The committee welcomed the inquiry set up by Mr Corbyn, but they expressed doubts about its independence after its chairwoman, former Liberty director Baroness Chakrabarti, joined Labour and accepted a peerage.
The MPs said the Chakrabarti report was "clearly lacking in many areas".
"The fact that the report describes occurrences of anti-Semitism merely as 'unhappy incidents' also suggests that it fails to appreciate the full gravity of the comments that prompted the inquiry in the first place," the MPs noted.
"These shortfalls, combined with Ms Chakrabarti's decision to join the Labour Party in April and accept a peerage as a nominee of the Leader of that Party, and her subsequent appointment as shadow attorney general, have thrown into question her claims (and those of Mr Corbyn) that her inquiry was truly independent."
The MPs said Lady Chakrabarti had not been "sufficiently open" about when she was offered the peerage and did not foresee that the timing of her elevation to the Lords alongside a report "absolving" Mr Corbyn of responsibility for anti-Semitism "would completely undermine her efforts to address the issue".
"It is equally concerning that Mr Corbyn did not consider the damaging impression likely to be created by this sequence of events," the MPs said.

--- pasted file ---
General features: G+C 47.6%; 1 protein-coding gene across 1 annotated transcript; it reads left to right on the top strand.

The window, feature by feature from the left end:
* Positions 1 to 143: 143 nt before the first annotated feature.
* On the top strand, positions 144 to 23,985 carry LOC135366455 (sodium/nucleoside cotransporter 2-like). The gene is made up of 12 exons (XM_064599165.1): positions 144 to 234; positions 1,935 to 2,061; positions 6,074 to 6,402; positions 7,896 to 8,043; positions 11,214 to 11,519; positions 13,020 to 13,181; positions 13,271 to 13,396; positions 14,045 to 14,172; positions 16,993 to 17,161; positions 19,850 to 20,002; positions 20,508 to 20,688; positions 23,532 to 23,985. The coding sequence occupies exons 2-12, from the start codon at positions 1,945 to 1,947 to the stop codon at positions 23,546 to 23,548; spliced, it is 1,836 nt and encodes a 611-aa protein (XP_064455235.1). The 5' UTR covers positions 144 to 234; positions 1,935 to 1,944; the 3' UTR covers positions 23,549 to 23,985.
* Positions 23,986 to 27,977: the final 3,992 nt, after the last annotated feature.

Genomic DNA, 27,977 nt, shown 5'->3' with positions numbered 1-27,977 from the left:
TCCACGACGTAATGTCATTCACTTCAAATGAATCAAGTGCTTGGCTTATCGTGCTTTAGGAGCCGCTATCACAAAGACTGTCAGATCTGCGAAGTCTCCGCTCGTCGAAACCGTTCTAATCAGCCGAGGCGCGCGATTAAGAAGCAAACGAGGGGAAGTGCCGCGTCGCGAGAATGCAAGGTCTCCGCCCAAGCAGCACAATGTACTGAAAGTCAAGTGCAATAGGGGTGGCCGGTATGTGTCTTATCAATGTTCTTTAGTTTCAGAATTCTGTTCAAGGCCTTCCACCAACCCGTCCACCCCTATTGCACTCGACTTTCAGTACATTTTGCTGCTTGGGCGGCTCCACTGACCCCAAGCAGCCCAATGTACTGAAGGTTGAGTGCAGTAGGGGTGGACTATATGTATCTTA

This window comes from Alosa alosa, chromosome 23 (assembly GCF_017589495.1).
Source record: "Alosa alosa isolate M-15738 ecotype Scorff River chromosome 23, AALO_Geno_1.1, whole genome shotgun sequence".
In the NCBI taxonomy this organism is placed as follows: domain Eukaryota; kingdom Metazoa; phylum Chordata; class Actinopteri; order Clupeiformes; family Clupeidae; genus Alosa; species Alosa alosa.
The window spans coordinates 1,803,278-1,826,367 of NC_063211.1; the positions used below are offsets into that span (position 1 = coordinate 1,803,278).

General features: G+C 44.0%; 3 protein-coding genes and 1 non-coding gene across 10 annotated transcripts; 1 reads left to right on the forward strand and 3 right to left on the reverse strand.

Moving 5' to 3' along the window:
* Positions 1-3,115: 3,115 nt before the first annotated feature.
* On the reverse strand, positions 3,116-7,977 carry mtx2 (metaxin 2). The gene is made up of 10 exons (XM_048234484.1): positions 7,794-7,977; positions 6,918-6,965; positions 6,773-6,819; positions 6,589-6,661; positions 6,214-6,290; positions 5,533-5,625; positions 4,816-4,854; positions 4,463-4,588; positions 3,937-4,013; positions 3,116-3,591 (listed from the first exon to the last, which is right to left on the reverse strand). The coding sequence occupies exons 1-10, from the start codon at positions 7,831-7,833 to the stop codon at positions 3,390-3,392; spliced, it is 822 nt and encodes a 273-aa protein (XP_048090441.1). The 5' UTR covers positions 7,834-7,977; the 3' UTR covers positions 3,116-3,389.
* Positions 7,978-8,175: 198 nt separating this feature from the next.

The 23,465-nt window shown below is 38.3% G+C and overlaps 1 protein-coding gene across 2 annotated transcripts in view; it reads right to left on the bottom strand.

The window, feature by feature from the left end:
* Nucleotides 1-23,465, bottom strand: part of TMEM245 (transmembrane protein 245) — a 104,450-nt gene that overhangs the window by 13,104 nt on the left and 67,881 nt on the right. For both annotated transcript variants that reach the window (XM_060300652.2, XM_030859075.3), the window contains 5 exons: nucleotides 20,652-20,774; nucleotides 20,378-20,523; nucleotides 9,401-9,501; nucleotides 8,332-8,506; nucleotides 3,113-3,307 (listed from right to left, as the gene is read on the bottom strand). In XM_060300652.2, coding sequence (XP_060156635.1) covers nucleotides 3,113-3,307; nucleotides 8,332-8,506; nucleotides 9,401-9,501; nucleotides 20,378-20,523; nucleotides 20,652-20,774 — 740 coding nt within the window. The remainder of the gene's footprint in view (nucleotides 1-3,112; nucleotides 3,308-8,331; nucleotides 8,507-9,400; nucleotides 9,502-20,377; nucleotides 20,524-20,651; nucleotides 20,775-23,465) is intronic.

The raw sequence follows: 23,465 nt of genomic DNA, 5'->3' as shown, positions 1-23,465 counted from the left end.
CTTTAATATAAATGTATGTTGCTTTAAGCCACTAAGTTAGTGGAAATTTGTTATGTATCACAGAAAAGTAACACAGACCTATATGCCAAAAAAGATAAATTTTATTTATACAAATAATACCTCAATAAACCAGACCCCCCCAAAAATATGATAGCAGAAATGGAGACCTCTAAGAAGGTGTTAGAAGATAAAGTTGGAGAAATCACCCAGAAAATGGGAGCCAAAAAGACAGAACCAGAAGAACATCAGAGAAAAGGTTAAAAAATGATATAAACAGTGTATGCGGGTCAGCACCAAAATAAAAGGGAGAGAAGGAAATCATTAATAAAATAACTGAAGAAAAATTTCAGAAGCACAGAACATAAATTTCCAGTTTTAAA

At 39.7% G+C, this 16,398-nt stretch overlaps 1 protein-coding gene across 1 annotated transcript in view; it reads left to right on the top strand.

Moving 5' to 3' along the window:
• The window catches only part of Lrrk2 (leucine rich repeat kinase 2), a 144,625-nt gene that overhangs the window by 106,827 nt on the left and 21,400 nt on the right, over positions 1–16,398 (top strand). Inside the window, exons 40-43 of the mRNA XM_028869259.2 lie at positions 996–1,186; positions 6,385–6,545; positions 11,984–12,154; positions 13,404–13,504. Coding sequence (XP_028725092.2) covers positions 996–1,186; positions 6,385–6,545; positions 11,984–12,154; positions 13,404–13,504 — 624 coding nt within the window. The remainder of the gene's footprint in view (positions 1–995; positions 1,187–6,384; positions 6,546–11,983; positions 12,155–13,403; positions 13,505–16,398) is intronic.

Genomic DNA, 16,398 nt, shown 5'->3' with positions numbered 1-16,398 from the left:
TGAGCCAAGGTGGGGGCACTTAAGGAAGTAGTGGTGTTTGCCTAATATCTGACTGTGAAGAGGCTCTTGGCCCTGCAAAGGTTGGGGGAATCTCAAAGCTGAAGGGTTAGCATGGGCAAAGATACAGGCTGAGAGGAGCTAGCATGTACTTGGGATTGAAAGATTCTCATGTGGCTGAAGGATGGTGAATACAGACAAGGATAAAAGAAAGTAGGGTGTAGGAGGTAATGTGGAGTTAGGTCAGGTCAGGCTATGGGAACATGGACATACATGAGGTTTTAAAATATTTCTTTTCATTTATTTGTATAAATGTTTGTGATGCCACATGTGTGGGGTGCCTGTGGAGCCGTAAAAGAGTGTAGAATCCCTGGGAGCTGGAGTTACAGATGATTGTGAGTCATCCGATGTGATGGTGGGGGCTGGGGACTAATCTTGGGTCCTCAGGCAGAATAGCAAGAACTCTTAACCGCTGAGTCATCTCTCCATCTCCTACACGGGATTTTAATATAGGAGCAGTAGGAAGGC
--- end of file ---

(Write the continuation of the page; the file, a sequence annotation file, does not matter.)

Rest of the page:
Former London mayor Mr Livingstone was suspended from Labour in April after arguing that Hitler had supported Zionism in the early 1930s.
The MPs said his comments were "unwise, offensive and provocative" and they believed it was "likely" that he knew they would cause offence.
"In the words of Mr Corbyn, who described himself as his friend, we hope that Mr Livingstone will 'mend his ways' without delay," the report said.
The report also criticised Liberal Democrat leader Tim Farron over his handling of allegations within his own party, particularly involving former MP David Ward.
"We were disappointed by the manner in which their Leader, Tim Farron, referred to disciplinary processes rather than explicitly condemning anti-Semitic remarks made by members of his party, and we were surprised to learn that Cllr David Ward remains an elected representative of the Liberal Democrats, despite his repeated anti-Semitic comments," the report said.
The report noted that while the UK remains one of the least anti-Semitic countries in Europe, "it is alarming that recent surveys show that as many as one in 20 adults in the UK could be characterised as 'clearly anti-Semitic'.
The MPs also highlighted a disparity in police recording of anti-Semitic crime across and called on the National Police Chiefs' Council to investigate.
"There is a real risk that the UK is moving in the wrong direction on anti-Semitism, in contrast to many other countries in Western Europe," the MPs said.
"The fact that it seems to have entered political discourse is a particular concern."
Tim Loughton, the committee's Tory acting chairman, said: "History shows that anti-Semitism is a virus that is too easily spread, through subtly pernicious discourse, ignorance and collusion.
"We call on all leaders of political parties to lead by example to tackle the growing prevalence of this insidious form of hate, opposing racism and religious hate in all its forms and working harder to promote inclusion and understanding among party members and the wider public, as befits the UK's status as a multicultural, multi-ethnic, multi-religious society."